I don’t care what the 30-degree Wisconsin weather says. The birds in the big spruce tree outside the bedroom window are singing beautifully, I spotted a few rabbit footprints in the remaining snow and I even had a run-in with some of my chipmunk and squirrel “friends.” Spring is in the air today. And this afternoon I spent some alone time in the backyard soaking up the sun and getting lost in my thoughts.
“Keep your face always toward the sunshine and shadows will fall behind you,” great American poet and transcendental thinker Walt Whitman suggests. ”The art of art, the glory of expression and the sunshine of the light of letters, is simplicity.”
Simply put, I cannot wait for spring and summer and the various adventures they bring. So I keep my face forward while the shadow of the frigid temperature mocks me. I worry for all of those in regions like mine who suffer from some degree of seasonal affective disorder, as this has been a brutal winter filled with more than its fair share of dreary days and snow storms. I love my snow blanket of diamonds as much as the next dog, but enough is enough. So I say to my shadow to be silent. Spring and summer, like most happy things, are a state of mind. Spring is coming, this much is for sure.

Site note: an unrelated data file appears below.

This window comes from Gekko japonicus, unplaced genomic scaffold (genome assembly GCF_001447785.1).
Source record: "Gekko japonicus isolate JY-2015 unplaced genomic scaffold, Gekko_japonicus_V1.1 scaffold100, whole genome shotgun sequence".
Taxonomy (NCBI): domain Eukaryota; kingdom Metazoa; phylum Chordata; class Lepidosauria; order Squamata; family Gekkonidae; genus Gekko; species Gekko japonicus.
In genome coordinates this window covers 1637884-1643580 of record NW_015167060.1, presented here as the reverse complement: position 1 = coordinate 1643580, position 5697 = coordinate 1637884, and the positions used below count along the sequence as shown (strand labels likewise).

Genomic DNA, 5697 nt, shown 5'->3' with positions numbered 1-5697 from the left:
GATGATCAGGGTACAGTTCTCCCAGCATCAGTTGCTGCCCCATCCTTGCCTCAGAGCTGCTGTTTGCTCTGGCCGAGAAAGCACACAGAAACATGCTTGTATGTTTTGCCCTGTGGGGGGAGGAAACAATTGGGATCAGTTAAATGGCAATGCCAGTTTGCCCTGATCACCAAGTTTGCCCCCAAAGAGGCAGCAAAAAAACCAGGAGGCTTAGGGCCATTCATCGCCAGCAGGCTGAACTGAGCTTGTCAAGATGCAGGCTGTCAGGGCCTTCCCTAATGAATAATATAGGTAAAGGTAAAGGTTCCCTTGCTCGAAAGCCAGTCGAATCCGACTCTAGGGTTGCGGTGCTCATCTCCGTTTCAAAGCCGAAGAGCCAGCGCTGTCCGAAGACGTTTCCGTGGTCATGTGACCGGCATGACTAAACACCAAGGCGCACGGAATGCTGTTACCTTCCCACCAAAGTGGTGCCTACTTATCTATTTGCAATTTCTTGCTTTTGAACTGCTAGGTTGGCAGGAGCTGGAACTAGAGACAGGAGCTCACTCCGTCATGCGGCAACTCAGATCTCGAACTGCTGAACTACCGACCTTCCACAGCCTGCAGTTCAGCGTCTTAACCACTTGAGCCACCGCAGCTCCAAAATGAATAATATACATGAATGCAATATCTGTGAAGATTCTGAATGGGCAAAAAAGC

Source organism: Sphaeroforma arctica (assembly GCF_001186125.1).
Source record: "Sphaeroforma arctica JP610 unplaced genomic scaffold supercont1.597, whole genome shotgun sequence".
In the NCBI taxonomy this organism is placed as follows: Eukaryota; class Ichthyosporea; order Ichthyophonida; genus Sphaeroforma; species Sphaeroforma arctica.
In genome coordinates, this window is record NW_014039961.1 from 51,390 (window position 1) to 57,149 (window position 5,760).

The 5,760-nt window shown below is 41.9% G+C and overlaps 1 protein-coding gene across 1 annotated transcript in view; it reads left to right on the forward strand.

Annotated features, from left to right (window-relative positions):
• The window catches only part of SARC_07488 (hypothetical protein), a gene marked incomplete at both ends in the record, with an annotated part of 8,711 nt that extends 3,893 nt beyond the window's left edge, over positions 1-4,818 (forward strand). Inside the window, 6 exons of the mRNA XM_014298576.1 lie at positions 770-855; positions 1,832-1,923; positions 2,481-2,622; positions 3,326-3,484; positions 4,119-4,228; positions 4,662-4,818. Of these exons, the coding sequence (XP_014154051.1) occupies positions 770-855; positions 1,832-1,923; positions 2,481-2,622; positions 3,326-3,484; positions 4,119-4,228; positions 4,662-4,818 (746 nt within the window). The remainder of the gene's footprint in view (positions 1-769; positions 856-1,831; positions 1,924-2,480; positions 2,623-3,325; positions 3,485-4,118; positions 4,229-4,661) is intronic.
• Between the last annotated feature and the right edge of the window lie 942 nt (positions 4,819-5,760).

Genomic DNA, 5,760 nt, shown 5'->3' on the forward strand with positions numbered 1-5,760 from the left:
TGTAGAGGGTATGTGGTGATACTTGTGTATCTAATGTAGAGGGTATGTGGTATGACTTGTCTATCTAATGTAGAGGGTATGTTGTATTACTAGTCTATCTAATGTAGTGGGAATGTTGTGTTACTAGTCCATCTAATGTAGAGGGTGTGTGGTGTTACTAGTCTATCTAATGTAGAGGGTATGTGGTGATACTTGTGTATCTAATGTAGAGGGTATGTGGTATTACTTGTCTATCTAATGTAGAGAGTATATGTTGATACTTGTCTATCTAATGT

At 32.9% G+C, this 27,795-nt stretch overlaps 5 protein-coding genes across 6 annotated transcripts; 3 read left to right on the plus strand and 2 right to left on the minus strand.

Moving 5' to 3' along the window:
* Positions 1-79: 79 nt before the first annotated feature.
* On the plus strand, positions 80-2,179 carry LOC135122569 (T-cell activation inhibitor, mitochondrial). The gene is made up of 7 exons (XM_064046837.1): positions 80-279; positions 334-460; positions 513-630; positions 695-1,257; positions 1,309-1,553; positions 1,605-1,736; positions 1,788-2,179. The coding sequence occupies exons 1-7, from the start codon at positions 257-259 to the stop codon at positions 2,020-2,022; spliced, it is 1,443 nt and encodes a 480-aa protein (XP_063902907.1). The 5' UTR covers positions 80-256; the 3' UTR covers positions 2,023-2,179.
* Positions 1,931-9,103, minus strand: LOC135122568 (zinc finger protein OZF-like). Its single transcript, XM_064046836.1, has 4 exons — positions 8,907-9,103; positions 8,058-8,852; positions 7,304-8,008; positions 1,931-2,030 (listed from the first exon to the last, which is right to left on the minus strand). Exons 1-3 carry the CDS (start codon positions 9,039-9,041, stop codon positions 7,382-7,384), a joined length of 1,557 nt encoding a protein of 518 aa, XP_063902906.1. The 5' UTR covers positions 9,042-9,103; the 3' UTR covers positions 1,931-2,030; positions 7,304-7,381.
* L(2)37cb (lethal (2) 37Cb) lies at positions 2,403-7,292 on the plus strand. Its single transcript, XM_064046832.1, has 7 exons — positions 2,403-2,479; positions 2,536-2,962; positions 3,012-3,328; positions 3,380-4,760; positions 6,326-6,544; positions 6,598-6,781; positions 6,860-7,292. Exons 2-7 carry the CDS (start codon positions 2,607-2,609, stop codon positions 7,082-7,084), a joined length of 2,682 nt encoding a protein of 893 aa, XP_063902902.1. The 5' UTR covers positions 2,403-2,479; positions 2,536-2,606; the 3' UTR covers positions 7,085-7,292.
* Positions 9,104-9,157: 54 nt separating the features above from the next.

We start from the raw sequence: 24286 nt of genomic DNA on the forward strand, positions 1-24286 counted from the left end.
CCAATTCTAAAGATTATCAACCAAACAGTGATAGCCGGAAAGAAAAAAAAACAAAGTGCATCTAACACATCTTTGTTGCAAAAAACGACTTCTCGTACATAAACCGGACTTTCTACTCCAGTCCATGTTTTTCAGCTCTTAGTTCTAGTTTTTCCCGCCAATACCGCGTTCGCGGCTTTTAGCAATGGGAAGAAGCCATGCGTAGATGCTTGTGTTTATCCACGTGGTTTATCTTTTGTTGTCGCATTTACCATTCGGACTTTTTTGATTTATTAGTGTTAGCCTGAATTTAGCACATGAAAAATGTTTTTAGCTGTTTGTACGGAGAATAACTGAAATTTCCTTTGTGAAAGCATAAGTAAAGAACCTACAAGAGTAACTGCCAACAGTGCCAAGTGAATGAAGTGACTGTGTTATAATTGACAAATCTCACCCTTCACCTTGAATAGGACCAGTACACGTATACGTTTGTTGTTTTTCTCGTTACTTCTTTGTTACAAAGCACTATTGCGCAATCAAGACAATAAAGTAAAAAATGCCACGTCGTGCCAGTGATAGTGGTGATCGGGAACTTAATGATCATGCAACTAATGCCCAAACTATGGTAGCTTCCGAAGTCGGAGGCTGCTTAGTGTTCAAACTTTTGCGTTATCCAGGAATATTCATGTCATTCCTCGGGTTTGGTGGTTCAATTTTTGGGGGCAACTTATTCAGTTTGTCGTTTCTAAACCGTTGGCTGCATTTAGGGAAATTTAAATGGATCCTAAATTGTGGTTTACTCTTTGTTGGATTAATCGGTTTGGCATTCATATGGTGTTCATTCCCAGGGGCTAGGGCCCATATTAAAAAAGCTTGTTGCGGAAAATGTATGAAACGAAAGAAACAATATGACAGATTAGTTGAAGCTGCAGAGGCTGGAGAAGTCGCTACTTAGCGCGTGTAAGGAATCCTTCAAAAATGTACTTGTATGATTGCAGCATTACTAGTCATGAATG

“There’s two kinds of people in this world, there’s winners and there’s losers,” says Greg Kinnear’s character Richard in Little Miss Sunshine. “ Okay, you know what the difference is? Winners don’t give up.” Richard and his family didn’t give up on Little Miss Sunshine, and I am not giving up on spring. The great Punxsutawney Phil did not lie to us when he refused to listen to his shadow on Groundhog day a month and a half ago. And if he did, I will find my own sunshine in days like today.
“What sunshine is to flowers, smiles are to humanity,” English poet, politician and playwright Joseph Addison suggests. “These are but trifles, to be sure; but scattered along life’s pathway, the good they do is inconceivable.”